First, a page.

Academic journal article Ife Psychologia

Influence of Job Demand and Job Status on Job Involvement among Non-Burnout Employees

Academic journal article Ife Psychologia

Influence of Job Demand and Job Status on Job Involvement among Non-Burnout Employees

Article excerpt

In the face of economic resurgence and financial instability with higher levels of decreasing capital value, industries and organizations require extra effort to meet up with the competitive and non-encouraging work atmosphere. With such huge requirements from the economy to survive as an industry, job positions and workplace requirement are increasing. Managers are aware that efforts to promote job involvement among workers pay off substantially since employees will be more likely to assist in furthering their company's objectives (Bhatia, Deep & Sachdeva, 2012). Accordingly, as the involvement level of employees is expected to increase for efficiency in work place, there tends to be increases in job demands.

The theoretical explanation of goal setting had identified the possibility of increasing demands resulting to an increase level of involvement, provided the essential requirements are available (Latham, Locke, & Fassina, 2002; Locke & Latham, 2002). Locke and Latham, as cited in Seijts, Latham, Tasa & Latham (2004), stated that, given goal commitment, a specific challenging goal leads to higher task performance than a vague goal. High job demands may act as an intrinsic motivator when the job is challenging and employees can use different skills, leading them to feel that their job has a substantial effect on others. This will be make individuals engage with their job (Sawang, 2012). The tendency to experience more challenging goal is associated with task complexity and job level. This is such that it could be hinged on promotion and higher job positions or status. Therefore, the possibility of increasing job demand leading to an increasing level of involvement in the job (if resources are assumed available and thus absence of burnout) could be conditioned on the job position or status of the employees.

High job demands may also turn into job stressors when the demands require high effort from individuals (Nahrgang, Morgeson & Hofmann, 2011). This is such that excessive job demands incur feelings of fatigue and exhaustion, thus reducing their engagement at work (Sawang, 2012). Job Demand-Resource (JDR) model from a different angle postulated that increasing job demand would lead to burnout if resources are not available (Demerouti Bakker, Nachreiner and Schaufeli (2001). Hakanen, Bakker and Demerouti (2005) and Xanthopoulou (2009) confirmed this in their research when they noted that engagement with the job increases along with increase in demands with resources boosting the effect. Burnout is characterised by distancing of oneself from the job and the experience of this could imply low level of involvement. In instances whereby burnout is absent among workers, it could be presumed from the JDR model that there is the availability of resources. Relating this to the goal setting theory, it is speculated that increase in job demand with respect to job positions, should imply increase in workers' involvement in the absences of burnout. Based on the logical explanation, the present study thus investigates on the influence of job demand and job status on the involvement level of non-burnout employees.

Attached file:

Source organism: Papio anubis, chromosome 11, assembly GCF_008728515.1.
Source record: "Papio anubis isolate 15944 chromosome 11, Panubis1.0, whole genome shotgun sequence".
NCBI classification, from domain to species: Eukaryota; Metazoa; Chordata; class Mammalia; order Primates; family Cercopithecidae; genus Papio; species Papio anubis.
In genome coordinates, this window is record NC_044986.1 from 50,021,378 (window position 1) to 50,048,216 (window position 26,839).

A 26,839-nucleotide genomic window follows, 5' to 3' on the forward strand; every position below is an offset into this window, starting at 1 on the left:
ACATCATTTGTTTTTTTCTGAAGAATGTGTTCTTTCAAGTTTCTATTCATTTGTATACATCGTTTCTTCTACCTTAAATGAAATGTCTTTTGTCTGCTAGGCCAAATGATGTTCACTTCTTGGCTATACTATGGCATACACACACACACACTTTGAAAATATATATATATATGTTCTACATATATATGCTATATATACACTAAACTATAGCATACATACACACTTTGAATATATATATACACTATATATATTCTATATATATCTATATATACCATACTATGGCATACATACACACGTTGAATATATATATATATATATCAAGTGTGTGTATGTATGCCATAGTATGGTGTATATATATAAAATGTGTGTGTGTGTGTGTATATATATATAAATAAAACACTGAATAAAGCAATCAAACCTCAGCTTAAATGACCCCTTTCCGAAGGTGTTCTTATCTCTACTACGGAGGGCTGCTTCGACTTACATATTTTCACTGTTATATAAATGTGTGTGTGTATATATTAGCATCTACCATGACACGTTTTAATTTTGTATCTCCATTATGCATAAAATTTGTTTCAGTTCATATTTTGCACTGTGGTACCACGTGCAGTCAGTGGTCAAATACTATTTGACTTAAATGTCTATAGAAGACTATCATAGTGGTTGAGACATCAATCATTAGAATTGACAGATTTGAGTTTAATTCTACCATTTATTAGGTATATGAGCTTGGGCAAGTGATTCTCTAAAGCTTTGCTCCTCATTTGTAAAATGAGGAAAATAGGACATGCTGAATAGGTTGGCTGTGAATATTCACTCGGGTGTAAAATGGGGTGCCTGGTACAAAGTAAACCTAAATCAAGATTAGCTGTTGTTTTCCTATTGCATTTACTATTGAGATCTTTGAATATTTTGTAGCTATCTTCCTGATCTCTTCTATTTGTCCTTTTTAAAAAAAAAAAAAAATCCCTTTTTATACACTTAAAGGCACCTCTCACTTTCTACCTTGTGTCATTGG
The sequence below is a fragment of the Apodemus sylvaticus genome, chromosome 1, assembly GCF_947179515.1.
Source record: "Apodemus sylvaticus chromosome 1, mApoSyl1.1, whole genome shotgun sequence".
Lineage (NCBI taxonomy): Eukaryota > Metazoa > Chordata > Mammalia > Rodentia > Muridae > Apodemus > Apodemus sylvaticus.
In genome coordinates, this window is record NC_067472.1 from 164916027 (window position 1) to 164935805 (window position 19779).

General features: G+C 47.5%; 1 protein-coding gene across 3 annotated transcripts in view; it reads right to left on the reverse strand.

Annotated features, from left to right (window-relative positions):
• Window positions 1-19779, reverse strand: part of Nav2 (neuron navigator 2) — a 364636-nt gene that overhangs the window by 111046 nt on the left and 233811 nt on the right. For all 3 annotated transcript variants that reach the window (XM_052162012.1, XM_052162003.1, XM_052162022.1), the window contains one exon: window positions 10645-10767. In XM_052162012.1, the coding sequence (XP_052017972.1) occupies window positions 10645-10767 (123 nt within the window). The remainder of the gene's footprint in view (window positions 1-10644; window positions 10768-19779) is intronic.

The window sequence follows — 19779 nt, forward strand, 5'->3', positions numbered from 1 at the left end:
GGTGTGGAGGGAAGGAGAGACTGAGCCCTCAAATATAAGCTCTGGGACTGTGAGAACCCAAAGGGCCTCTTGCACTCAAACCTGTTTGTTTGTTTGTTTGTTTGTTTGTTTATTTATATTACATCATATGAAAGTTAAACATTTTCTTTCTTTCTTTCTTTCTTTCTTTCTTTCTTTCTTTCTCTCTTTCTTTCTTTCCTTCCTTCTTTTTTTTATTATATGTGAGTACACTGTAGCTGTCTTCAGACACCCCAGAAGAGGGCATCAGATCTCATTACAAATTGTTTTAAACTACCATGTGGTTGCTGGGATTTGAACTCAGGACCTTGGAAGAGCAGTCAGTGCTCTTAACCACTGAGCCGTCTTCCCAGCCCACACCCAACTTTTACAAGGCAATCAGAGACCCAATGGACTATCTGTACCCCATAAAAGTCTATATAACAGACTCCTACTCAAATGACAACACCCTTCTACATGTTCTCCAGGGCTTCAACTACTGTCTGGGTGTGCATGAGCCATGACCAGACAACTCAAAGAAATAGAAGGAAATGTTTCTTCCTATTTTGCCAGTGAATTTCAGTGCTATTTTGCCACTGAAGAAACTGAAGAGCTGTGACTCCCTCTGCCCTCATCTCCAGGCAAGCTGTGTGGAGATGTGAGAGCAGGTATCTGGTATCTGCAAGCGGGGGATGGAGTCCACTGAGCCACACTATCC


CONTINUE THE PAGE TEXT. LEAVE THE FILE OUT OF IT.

When individuals are placed with specific goal that has similar connections with their self-goals or is seen as a self-goal, they tend to be motivated and display higher level of involvement in the job. Goals promote planning, interactions between managers and among teams to align plans, monitor milestones and make course correction when needed. All these are different aspect of involvement with the job. Locke and Latham (2002) cited Locke's research showing that a more challenging goal means more or higher level of involvement, but saddling individuals with challenging goals demands job positions and specifications that are commensurate with the challenges. This is because of the variations in the efforts exhibited be individuals (Liao & Lee, 2009). Taking example of a goal target that requires the proper administration of a body of workers with directions and on-the-job monitoring for success and achievement. …

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